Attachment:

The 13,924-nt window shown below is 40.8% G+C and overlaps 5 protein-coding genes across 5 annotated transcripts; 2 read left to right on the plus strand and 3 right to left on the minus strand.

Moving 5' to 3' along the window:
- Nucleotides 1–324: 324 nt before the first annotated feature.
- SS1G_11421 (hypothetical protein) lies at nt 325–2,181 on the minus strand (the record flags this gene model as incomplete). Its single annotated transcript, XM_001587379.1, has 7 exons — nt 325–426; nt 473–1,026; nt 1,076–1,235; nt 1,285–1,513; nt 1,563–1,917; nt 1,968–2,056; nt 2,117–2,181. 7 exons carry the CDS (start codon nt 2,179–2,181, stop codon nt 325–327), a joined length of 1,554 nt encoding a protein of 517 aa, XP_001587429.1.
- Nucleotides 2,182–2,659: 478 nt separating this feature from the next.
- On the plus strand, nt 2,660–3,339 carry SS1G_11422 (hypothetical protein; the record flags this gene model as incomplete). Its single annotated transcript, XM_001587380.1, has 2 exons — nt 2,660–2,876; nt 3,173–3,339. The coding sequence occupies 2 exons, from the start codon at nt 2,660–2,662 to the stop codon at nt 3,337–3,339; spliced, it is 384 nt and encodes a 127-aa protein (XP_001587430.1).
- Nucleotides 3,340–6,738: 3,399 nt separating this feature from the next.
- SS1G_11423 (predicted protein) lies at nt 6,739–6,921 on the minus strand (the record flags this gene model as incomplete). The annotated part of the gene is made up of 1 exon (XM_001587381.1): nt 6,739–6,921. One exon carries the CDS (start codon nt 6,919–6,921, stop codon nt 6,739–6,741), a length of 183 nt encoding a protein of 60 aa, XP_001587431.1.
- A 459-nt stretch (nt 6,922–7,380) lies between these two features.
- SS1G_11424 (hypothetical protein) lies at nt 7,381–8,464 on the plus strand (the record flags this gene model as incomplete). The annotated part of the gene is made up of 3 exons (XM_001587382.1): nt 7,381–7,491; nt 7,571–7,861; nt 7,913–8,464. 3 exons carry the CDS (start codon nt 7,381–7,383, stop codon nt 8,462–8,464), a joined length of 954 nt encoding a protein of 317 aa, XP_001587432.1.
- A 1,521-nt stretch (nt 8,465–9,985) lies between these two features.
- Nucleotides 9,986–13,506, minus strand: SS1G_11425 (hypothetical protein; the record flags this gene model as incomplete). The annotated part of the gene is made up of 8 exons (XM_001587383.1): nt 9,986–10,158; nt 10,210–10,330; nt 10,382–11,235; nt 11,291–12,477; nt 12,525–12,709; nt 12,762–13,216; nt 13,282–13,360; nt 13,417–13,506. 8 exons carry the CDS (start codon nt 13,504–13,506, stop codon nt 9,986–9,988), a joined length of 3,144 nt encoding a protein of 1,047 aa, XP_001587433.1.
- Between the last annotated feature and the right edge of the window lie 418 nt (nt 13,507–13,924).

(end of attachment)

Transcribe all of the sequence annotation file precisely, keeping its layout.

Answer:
The 13,924-nt window shown below is 40.8% G+C and overlaps 5 protein-coding genes across 5 annotated transcripts; 2 read left to right on the plus strand and 3 right to left on the minus strand.

Moving 5' to 3' along the window:
- Nucleotides 1–324: 324 nt before the first annotated feature.
- SS1G_11421 (hypothetical protein) lies at nt 325–2,181 on the minus strand (the record flags this gene model as incomplete). Its single annotated transcript, XM_001587379.1, has 7 exons — nt 325–426; nt 473–1,026; nt 1,076–1,235; nt 1,285–1,513; nt 1,563–1,917; nt 1,968–2,056; nt 2,117–2,181. 7 exons carry the CDS (start codon nt 2,179–2,181, stop codon nt 325–327), a joined length of 1,554 nt encoding a protein of 517 aa, XP_001587429.1.
- Nucleotides 2,182–2,659: 478 nt separating this feature from the next.
- On the plus strand, nt 2,660–3,339 carry SS1G_11422 (hypothetical protein; the record flags this gene model as incomplete). Its single annotated transcript, XM_001587380.1, has 2 exons — nt 2,660–2,876; nt 3,173–3,339. The coding sequence occupies 2 exons, from the start codon at nt 2,660–2,662 to the stop codon at nt 3,337–3,339; spliced, it is 384 nt and encodes a 127-aa protein (XP_001587430.1).
- Nucleotides 3,340–6,738: 3,399 nt separating this feature from the next.
- SS1G_11423 (predicted protein) lies at nt 6,739–6,921 on the minus strand (the record flags this gene model as incomplete). The annotated part of the gene is made up of 1 exon (XM_001587381.1): nt 6,739–6,921. One exon carries the CDS (start codon nt 6,919–6,921, stop codon nt 6,739–6,741), a length of 183 nt encoding a protein of 60 aa, XP_001587431.1.
- A 459-nt stretch (nt 6,922–7,380) lies between these two features.
- SS1G_11424 (hypothetical protein) lies at nt 7,381–8,464 on the plus strand (the record flags this gene model as incomplete). The annotated part of the gene is made up of 3 exons (XM_001587382.1): nt 7,381–7,491; nt 7,571–7,861; nt 7,913–8,464. 3 exons carry the CDS (start codon nt 7,381–7,383, stop codon nt 8,462–8,464), a joined length of 954 nt encoding a protein of 317 aa, XP_001587432.1.
- A 1,521-nt stretch (nt 8,465–9,985) lies between these two features.
- Nucleotides 9,986–13,506, minus strand: SS1G_11425 (hypothetical protein; the record flags this gene model as incomplete). The annotated part of the gene is made up of 8 exons (XM_001587383.1): nt 9,986–10,158; nt 10,210–10,330; nt 10,382–11,235; nt 11,291–12,477; nt 12,525–12,709; nt 12,762–13,216; nt 13,282–13,360; nt 13,417–13,506. 8 exons carry the CDS (start codon nt 13,504–13,506, stop codon nt 9,986–9,988), a joined length of 3,144 nt encoding a protein of 1,047 aa, XP_001587433.1.
- Between the last annotated feature and the right edge of the window lie 418 nt (nt 13,507–13,924).